17 17 Symmetric Key Management Keys must be transported and stored in a secure manner Example of methods Manual entry - two or more people contribute parts of the key (key ceremony) The key is manually entered into the devices Susceptible to compromise Subject to error Automated - keys loaded using secure methods from one secure device to another Example: key loading using smart cards, with key loading protocols performed by the card and the target device Secure key loading can use an asymmetric key pair to protect keys Card issuance procedures can restrict key loading to end user, central issuance, or allow both

18 18 Asymmetric Key Management Each card and PACS has a key pair The private key is generated on card and never revealed Public keys or certificates are meaningful only if verified e.g., certificates are used to verify the authenticity of a key Asymmetric cryptography performance Traditional asymmetric cryptography requires more computation time and uses larger keys However, newer elliptic curve asymmetric algorithms are faster and use smaller keys Not proven in any known deployed PACS

19 19 Site Specific Key Issuance New cards are disabled until activated with a site key The site key can be loaded at the time the card is registered into the PACS Maintains local control of authorized credentials Authorization to register cards protected by access rules Only an authorized registration agent can write keys to the card Reduces key exposure issues Requires a key table on the card (multiple sites) Cardholders must register on a first visit to a site

20 20 Regional Key Distribution Keys loaded at a regional issuance center Keys securely distributed by regional issuance center to sites Reduces key exposure issue Re-keying could be done within a region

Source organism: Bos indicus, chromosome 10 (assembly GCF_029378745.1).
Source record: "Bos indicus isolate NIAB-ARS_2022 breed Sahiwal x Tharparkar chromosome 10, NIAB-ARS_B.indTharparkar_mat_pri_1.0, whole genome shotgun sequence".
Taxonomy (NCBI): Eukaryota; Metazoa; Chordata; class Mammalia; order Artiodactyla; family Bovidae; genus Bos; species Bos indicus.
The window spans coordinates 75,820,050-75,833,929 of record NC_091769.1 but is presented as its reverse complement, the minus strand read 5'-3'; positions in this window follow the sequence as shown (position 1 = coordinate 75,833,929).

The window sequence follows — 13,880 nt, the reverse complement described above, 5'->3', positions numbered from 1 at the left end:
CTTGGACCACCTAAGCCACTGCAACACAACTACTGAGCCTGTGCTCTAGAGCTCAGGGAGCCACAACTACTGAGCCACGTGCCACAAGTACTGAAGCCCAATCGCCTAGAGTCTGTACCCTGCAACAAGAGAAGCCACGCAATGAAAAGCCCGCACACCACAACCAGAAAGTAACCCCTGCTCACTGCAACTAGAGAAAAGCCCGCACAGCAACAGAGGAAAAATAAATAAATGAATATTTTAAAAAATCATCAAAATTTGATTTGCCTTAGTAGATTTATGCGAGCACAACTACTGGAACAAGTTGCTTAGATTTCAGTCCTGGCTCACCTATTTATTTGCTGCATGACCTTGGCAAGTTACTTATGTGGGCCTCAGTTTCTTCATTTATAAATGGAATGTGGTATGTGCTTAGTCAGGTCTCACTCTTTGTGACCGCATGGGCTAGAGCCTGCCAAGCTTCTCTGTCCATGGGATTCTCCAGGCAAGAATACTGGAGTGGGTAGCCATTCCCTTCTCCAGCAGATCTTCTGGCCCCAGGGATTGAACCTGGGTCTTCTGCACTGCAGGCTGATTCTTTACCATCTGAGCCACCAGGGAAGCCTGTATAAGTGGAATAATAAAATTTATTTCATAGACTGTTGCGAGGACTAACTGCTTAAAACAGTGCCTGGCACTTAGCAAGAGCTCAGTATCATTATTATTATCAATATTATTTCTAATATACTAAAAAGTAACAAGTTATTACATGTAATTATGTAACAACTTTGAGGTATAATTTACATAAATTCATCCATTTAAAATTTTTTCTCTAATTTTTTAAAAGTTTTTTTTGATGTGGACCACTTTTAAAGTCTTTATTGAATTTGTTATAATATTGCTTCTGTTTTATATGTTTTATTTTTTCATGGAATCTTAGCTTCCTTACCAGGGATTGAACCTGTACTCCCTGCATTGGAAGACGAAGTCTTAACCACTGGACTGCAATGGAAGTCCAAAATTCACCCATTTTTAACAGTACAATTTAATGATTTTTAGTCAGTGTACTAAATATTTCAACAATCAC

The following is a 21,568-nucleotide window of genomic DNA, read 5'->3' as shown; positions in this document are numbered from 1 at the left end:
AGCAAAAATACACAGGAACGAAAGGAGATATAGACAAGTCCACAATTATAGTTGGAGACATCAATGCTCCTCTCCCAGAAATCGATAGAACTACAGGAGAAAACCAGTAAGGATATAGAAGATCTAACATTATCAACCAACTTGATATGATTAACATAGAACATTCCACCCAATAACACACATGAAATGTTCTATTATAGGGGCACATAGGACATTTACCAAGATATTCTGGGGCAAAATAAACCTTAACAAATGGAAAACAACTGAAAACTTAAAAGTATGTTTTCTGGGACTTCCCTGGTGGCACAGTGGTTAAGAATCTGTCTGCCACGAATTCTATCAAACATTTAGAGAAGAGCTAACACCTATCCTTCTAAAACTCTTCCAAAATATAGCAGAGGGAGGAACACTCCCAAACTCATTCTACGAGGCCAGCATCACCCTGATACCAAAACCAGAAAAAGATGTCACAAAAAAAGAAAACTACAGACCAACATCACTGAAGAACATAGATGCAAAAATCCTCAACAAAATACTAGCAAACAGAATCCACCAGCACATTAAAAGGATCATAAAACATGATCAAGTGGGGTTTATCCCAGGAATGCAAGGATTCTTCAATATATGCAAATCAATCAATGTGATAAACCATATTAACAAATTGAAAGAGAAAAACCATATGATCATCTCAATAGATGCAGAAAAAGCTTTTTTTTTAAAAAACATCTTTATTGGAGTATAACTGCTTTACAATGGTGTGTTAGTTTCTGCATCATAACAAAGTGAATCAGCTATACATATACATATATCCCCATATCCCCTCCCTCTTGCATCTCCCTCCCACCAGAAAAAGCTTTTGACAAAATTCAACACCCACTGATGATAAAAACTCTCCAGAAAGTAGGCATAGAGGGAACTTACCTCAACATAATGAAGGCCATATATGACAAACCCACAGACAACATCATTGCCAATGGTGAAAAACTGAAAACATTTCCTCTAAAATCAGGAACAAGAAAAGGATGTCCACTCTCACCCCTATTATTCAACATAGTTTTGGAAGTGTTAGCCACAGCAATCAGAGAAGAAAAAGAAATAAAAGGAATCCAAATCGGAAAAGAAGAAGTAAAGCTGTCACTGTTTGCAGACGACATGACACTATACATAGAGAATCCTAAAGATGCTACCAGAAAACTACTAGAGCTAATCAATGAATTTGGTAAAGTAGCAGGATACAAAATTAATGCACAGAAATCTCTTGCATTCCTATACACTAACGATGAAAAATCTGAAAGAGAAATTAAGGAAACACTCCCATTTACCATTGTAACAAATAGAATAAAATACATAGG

21 21 Centralized Key Distribution Keys are loaded in the card at issuance Keys to read the card are distributed by central system Keys could be distributed to facility or vessel operators for loading onto readers Keys could be already loaded into a hardware module inserted into the reader vs. loaded into the reader through a software load process Reduced security and privacy if TWIC PACS components are readily available

22 22 Regulatory Constraints FIPS 201 certification covers PIV cards and middleware A PIV card requires two certification processes by accredited labs An SP 800-73-1 conformance evaluation (managed by NIST under FIPS 201) A FIPS 140-2 evaluation (managed by NIST outside of FIPS 201) Certification impact of PIV card software modifications Changes to the PIV applet (if any) require recertification to SP 800-73-1 Addition of another non-PIV applet may require FIPS 140-2 recertification, but not SP 800-73-1 recertification SP 800-73-1 middleware testing is not relevant to PACS Requirements governing other PIV components E.g. readers, panels, biometric enrollment, etc. FIPS 140-2 required for all cryptographic modules used by a federal agency Use of GSA Approved Product List required for purchase of all PIV components Not clear if FIPS 201 regulatory constraints apply to TWIC

23 23 Next Steps Schedule call to discuss this presentation Security industry task team develop narrative white paper expanding on the information contained in this presentation NMSAC provide further guidance to the security industry task team on operational considerations and preferences related to the presented alternatives Security industry task team develop recommendation and detail specification on cryptographic approach and supporting key management scheme